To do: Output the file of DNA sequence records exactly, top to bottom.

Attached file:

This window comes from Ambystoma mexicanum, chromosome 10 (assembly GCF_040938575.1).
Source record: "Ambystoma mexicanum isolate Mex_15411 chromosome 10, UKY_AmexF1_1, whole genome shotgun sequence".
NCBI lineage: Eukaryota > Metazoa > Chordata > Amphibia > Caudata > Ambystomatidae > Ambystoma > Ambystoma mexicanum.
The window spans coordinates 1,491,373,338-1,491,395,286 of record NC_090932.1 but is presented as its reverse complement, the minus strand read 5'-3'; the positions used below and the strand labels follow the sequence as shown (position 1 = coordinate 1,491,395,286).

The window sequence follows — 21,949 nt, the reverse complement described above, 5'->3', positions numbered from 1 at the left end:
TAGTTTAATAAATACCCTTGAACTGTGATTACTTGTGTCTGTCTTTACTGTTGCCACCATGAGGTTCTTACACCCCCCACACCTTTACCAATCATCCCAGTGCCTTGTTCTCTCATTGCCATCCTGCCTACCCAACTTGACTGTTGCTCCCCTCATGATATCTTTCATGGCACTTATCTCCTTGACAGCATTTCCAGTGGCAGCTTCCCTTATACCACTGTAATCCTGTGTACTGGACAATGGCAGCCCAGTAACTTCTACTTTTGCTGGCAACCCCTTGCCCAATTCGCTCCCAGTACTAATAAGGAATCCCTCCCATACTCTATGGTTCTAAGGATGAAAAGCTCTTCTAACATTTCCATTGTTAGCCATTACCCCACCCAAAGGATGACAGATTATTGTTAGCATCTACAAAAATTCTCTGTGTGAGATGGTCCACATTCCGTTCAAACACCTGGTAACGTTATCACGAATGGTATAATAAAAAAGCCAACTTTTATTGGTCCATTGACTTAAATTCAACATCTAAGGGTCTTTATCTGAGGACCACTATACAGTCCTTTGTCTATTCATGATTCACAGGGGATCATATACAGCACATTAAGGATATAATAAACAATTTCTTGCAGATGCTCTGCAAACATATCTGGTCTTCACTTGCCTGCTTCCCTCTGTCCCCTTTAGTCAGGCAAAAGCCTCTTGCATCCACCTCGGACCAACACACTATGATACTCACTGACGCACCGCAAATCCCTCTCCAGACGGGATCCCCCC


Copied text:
This window comes from Ambystoma mexicanum, chromosome 10 (assembly GCF_040938575.1).
Source record: "Ambystoma mexicanum isolate Mex_15411 chromosome 10, UKY_AmexF1_1, whole genome shotgun sequence".
NCBI lineage: Eukaryota > Metazoa > Chordata > Amphibia > Caudata > Ambystomatidae > Ambystoma > Ambystoma mexicanum.
The window spans coordinates 1,491,373,338-1,491,395,286 of record NC_090932.1 but is presented as its reverse complement, the minus strand read 5'-3'; the positions used below and the strand labels follow the sequence as shown (position 1 = coordinate 1,491,395,286).

The window sequence follows — 21,949 nt, the reverse complement described above, 5'->3', positions numbered from 1 at the left end:
TAGTTTAATAAATACCCTTGAACTGTGATTACTTGTGTCTGTCTTTACTGTTGCCACCATGAGGTTCTTACACCCCCCACACCTTTACCAATCATCCCAGTGCCTTGTTCTCTCATTGCCATCCTGCCTACCCAACTTGACTGTTGCTCCCCTCATGATATCTTTCATGGCACTTATCTCCTTGACAGCATTTCCAGTGGCAGCTTCCCTTATACCACTGTAATCCTGTGTACTGGACAATGGCAGCCCAGTAACTTCTACTTTTGCTGGCAACCCCTTGCCCAATTCGCTCCCAGTACTAATAAGGAATCCCTCCCATACTCTATGGTTCTAAGGATGAAAAGCTCTTCTAACATTTCCATTGTTAGCCATTACCCCACCCAAAGGATGACAGATTATTGTTAGCATCTACAAAAATTCTCTGTGTGAGATGGTCCACATTCCGTTCAAACACCTGGTAACGTTATCACGAATGGTATAATAAAAAAGCCAACTTTTATTGGTCCATTGACTTAAATTCAACATCTAAGGGTCTTTATCTGAGGACCACTATACAGTCCTTTGTCTATTCATGATTCACAGGGGATCATATACAGCACATTAAGGATATAATAAACAATTTCTTGCAGATGCTCTGCAAACATATCTGGTCTTCACTTGCCTGCTTCCCTCTGTCCCCTTTAGTCAGGCAAAAGCCTCTTGCATCCACCTCGGACCAACACACTATGATACTCACTGACGCACCGCAAATCCCTCTCCAGACGGGATCCCCCC